Owing to its position and transport infrastructure in the London commuter belt allowing easy access to the Greater London conurbation to the north and the rolling Surrey countryside to the south, the borough of Epsom and Ewell was named in August 2005 by Channel 4's Location, Location as the "Best Place to Live" in the United Kingdom, ranked at numbers 8 and 3 in subsequent years. The Epsom Playhouse is run by Epsom and Ewell Borough council; the Ashley Centre, a shopping mall, was built in the early 1980s and subsequently parts of the high street were pedestrianised as part of the construction of the town's one-way system. In the 1990s, a large multiplex Odeon cinema was built in Upper High Street; the late 1990s saw the development of the Ebbisham Centre, a community service based development, including a doctors' surgery, Epsom Library, a café and a health and fitness centre. The Derby Square includes a number of franchise chain pubs/bars; the University for the Creative Arts has one of its five campuses in Epsom.
Laine Theatre Arts, an independent performing arts college, is based in the town. Students have included Victoria Beckham. Leisure facilities in and around the town include a leisure centre on East Street. Major employers in the town include Ewell Borough Council and WS Atkins; as part of Epsom and Ewell, the town is twinned with Chantilly in northern France. Epsom and Ewell was ranked in the top ten of the Halifax Quality of Life Survey 2011. Epsom has a Non-League football club Epsom & Ewell F. C. who share a ground with Merstham F. C. as they sold their original ground off West Street. They are looking to move back into the Epsom area; the town has a running club called the Epsom and Ewell Harriers. The town is bisected in two in terms of soil: the north of the town is on gravel and sand deposited around the Lon
The Victoria Derby known as the AAMI Victoria Derby, is a Victoria Racing Club Group 1 Thoroughbred horse race for three-year-olds held under Set Weights conditions over a distance of 2,500 metres at Flemington Racecourse, Australia scheduled annually on the first day of the Melbourne Cup Carnival, AAMI Victoria Derby Day. Total prize money for the race is A$2,000,000. Run at a distance of 1 1⁄2 miles, in 1972 it was changed to 2,400 metres to conform to the metric system. However, the new distance brought potential danger from too short a run from the start to the first turn and as such it was changed again in 1973 to its present distance of 2,500 metres. First run in 1855, the first three editions were won by fillies but the last time a filly won was in 1923 when Frances Tressady claimed victory. In its history, only one horse has won the Victoria Derby more than once. Fireworks accomplished the feat, winning back-to-back runnings in November 1867 and again in 1868 after a change of the race date to New Year's Day.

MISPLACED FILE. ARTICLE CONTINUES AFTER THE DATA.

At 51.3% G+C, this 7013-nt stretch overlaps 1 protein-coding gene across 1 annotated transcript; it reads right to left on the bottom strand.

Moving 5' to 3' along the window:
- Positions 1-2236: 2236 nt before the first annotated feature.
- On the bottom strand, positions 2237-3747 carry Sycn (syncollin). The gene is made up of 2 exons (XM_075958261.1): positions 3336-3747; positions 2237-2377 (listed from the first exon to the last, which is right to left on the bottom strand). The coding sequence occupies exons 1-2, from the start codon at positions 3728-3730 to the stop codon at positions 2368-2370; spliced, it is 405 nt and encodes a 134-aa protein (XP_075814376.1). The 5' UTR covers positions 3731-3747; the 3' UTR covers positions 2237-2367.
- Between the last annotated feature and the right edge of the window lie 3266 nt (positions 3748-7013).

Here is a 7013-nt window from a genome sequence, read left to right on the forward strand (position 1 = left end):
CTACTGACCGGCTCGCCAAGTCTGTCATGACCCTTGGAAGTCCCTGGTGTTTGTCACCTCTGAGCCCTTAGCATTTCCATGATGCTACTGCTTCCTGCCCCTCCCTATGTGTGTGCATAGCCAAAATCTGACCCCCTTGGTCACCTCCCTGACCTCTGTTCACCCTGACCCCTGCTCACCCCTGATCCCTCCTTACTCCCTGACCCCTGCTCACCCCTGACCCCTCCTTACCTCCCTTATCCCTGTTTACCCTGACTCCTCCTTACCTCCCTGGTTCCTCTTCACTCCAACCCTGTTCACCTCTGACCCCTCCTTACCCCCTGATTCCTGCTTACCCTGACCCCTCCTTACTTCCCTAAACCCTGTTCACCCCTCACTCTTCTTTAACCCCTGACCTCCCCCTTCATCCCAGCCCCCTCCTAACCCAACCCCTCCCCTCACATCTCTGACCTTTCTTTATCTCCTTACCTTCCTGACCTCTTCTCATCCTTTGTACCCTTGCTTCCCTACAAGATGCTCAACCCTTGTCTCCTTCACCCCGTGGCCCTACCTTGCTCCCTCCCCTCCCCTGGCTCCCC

Between 1931 and 1956 geldings were not permitted to compete. Three horses have won their first race with a win in the Victoria Derby. In 1883, the New Zealand-bred horse Martini Henry won the Victoria Derby at his first start. Fire Oak in 1990, Redding in 1992 and Preferment in 2014 are the only other maidens to win the Victoria Derby. In 2005 Clare Lindop became the first female jockey to ride in the Victoria Derby and became the first female to win in 2008. Gai Waterhouse became the first woman to train a winner when Nothin' Leica Dane won the 1995 running. 1855–1971 - 11⁄2 miles 1972 - 2400 metres 1973 onwards - 2500 metres 1855–1978 - Principal Race 1979 onwards - Group 1 Time record: 2:33.60 - Star Of The Realm Most wins by a jockey: 8 - Bobbie Lewis Most wins by a trainer: 8 - James Scobie: While the major focus of AAMI Victoria Derby Day is the racing, in recent years the annual Fashions on the Field held on the fourth and last day of the Melbourne Cup Carnival celebrations have shared the limelight.
Derby Day has become Men's Day in the Fashion Stakes, every year increasing numbers of fashionable gentlemen competing for prizes and a spot in the social columns. Traditionally black and white are worn on this day by women and morning dress by men; the flower of the day is a blue cornflower. The idea of wearing a cornflower on Derby Day was introduced in 1962 by Mrs Sheelah Wood, wife of prominent VRC committeeman of the time, Mr Samuel Richard Creswick Wood. List of Australian Group races Group races Thoroughbred racing in Australia Melbourne Spring Racing Carnival White shift dress of Jean Shrimpton Victoria Derby Homepage Everything you need to know on Victoria Derby
Wagga Wagga is a major regional city in the Riverina region of New South Wales, Australia. Straddling the Murrumbidgee River, with an urban population of more than 54,000 as at the 2016 census, Wagga Wagga is the state's largest inland city, is an important agricultural and transport hub of Australia; the ninth fastest growing inland city in Australia, Wagga Wagga is located midway between the two largest cities in Australia–Sydney and Melbourne–and is the major regional centre for the Riverina and South West Slopes regions. The central business district is focused around the commercial and recreational grid bounded by Best and Tarcutta Streets and the Murrumbidgee River and the Sturt Highway; the main shopping street of Wagga is Baylis Street which becomes Fitzmaurice Street at the northern end. The city is in an alluvial valley and much of the city has a problem with urban salinity; the original inhabitants of the Wagga Wagga region were the Wiradjuri people. In 1829, Charles Sturt became the first European explorer to visit the future site of the city.